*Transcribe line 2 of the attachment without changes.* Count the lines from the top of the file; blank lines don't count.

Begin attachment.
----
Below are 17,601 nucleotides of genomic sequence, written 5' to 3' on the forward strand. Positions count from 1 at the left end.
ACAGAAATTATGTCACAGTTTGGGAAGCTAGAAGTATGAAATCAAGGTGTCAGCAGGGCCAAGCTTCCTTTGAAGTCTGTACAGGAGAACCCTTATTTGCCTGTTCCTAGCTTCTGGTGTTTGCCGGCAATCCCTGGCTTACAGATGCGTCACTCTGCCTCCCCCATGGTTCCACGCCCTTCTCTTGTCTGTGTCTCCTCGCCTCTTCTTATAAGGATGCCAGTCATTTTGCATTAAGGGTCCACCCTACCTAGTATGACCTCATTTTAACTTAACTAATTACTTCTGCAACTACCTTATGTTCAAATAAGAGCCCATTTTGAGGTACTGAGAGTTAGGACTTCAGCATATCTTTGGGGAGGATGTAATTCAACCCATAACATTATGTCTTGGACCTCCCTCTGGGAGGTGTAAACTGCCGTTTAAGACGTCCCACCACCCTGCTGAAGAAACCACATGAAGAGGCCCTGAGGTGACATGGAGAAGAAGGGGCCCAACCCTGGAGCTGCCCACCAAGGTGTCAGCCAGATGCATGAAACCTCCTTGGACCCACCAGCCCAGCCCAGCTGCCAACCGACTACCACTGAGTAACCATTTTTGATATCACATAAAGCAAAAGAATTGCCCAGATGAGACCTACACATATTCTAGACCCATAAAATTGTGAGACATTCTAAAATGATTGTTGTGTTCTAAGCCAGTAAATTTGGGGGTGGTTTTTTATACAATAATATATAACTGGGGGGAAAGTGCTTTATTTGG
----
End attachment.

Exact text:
ACAGAAATTATGTCACAGTTTGGGAAGCTAGAAGTATGAAATCAAGGTGTCAGCAGGGCCAAGCTTCCTTTGAAGTCTGTACAGGAGAACCCTTATTTGCCTGTTCCTAGCTTCTGGTGTTTGCCGGCAATCCCTGGCTTACAGATGCGTCACTCTGCCTCCCCCATGGTTCCACGCCCTTCTCTTGTCTGTGTCTCCTCGCCTCTTCTTATAAGGATGCCAGTCATTTTGCATTAAGGGTCCACCCTACCTAGTATGACCTCATTTTAACTTAACTAATTACTTCTGCAACTACCTTATGTTCAAATAAGAGCCCATTTTGAGGTACTGAGAGTTAGGACTTCAGCATATCTTTGGGGAGGATGTAATTCAACCCATAACATTATGTCTTGGACCTCCCTCTGGGAGGTGTAAACTGCCGTTTAAGACGTCCCACCACCCTGCTGAAGAAACCACATGAAGAGGCCCTGAGGTGACATGGAGAAGAAGGGGCCCAACCCTGGAGCTGCCCACCAAGGTGTCAGCCAGATGCATGAAACCTCCTTGGACCCACCAGCCCAGCCCAGCTGCCAACCGACTACCACTGAGTAACCATTTTTGATATCACATAAAGCAAAAGAATTGCCCAGATGAGACCTACACATATTCTAGACCCATAAAATTGTGAGACATTCTAAAATGATTGTTGTGTTCTAAGCCAGTAAATTTGGGGGTGGTTTTTTATACAATAATATATAACTGGGGGGAAAGTGCTTTATTTGG